Boxer meets victims of ceasefire violations

Updated August 28, 2019


MUZAFFARABAD: Boxer Amir Khan meets Kashmiris living along the Line of Control in Chakoti area on Tuesday. — AP
MUZAFFARABAD: Boxer Amir Khan meets Kashmiris living along the Line of Control in Chakoti area on Tuesday. — AP

MUZAFFARABAD: Pakistan-origin British professional boxer and philanthropist Amir Khan on Tuesday visited the restive Line of Control (LoC) in Azad Jammu and Kashmir (AJK) and met the victims of unrelenting ceasefire violations by Indian troops.

The 33-year-old former unified light-welterweight world champion, having held the World Boxing Association title from 2009 to 2012, and the International Boxing Association title in 2011, flew into Chakothi from Islam­abad by an army chopper along with his brother and a friend “to advocate peace, build awareness and draw attention to the plight of the Kashmiris”.

In Chakothi, the army drove him some 500 yards close to the Kaman Bridge, where an army commander briefed him on the situation.

The Kaman Bridge was being used for intra-Kashmir trade and travel through Chakothi-Uri crossing point before the suspension of both activities by India in April this year on flimsy grounds.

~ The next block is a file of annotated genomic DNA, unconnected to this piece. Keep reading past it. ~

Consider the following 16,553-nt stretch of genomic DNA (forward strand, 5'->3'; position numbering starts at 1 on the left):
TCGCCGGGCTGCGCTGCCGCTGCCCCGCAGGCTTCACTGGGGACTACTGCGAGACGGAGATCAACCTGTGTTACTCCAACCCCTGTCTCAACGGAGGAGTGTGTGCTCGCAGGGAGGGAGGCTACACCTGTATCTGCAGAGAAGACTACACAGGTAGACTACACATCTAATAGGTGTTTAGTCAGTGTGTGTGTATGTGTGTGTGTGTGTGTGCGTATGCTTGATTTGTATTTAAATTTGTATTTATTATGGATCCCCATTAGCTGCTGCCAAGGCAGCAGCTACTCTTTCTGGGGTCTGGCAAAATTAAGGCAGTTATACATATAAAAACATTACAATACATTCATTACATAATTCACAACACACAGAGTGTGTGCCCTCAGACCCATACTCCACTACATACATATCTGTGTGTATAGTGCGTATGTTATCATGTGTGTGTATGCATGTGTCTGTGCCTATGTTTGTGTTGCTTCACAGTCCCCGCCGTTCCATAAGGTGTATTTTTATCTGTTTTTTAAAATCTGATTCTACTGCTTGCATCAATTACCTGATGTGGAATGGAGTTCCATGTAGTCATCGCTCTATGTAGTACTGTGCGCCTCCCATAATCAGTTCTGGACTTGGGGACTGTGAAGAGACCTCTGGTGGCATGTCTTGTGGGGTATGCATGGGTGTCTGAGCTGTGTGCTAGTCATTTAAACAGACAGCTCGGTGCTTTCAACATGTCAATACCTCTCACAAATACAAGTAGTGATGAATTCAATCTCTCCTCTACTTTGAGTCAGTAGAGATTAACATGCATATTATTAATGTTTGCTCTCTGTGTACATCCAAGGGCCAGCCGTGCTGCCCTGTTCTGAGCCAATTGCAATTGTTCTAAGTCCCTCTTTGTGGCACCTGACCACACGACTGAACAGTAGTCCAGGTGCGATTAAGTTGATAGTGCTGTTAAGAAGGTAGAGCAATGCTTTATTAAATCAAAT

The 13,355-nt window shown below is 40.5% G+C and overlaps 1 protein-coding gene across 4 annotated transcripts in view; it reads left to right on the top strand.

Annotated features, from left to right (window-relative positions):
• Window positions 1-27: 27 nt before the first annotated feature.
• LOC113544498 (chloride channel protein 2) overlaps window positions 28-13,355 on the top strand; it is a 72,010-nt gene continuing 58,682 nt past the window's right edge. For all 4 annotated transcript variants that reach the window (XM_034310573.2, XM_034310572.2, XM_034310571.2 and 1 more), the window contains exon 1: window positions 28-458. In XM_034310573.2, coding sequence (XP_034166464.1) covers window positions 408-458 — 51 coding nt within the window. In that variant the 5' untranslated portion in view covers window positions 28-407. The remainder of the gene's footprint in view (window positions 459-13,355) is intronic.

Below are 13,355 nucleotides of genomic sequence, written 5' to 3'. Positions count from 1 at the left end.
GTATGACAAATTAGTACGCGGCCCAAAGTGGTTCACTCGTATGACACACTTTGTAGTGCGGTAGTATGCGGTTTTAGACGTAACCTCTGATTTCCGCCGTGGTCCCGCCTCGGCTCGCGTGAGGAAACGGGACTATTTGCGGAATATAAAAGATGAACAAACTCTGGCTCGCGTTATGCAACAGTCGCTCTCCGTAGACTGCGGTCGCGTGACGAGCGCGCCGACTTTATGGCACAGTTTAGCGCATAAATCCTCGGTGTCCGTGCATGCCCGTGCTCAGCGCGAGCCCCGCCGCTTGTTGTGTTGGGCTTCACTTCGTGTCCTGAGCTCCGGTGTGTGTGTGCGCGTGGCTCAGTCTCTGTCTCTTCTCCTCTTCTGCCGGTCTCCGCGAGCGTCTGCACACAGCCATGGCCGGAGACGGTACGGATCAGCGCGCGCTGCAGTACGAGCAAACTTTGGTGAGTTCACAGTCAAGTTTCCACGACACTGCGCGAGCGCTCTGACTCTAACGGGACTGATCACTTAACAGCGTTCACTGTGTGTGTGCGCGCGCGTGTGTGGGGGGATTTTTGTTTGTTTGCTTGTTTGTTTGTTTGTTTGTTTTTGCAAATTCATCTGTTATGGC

Talking to media persons near the LoC, he said: “My message to the world is that it’s unfair that innocent people are being tortured or killed. I am definitely against it and condemn the killings. This should not happen in today’s age. We should live happily and freely.”

He said that unlike India- held Kashmir, everybody in AJK was happy, walking around, listening, enjoying life and relaxing.

“We need peace more than anything and this is the reason of my being here. I want to promote peace.”

Back in Chakothi, Mr Khan met some of the victims of Indian shelling at an army camp and later strolled through the local market, where people passionately hugged and took selfies with him.

He also purchased a potato chips bag from a shopkeeper after asking about his well being and business.

Speaking to the gathering on the occasion, he reiterated that he had come here to build awareness and let the world know what the Kash­miris were going through.

“I am very fortunate that I spoke to you and I had an understanding of what’s happening,” he said.

“My heart goes out to the Kashmiris in India [occupied Kashmir]. It’s very hard to see innocent people being injured, being killed,” he said.

“Without their pressure it’s only going to be worse and worse,” he cautioned.

He said that once back in England, he would tell people about the atrocities of Indian army in occupied Kashmir and situation of people on the Pakistan side.

Mr Khan announced that the Amir Khan Foundation would support the victims of Indian firing.

The visit of Mr Khan was facilitated by Maj Gen Asif Ghafoor, Director General of the Inter-Services Public Relations.

Published in Dawn, August 28th, 2019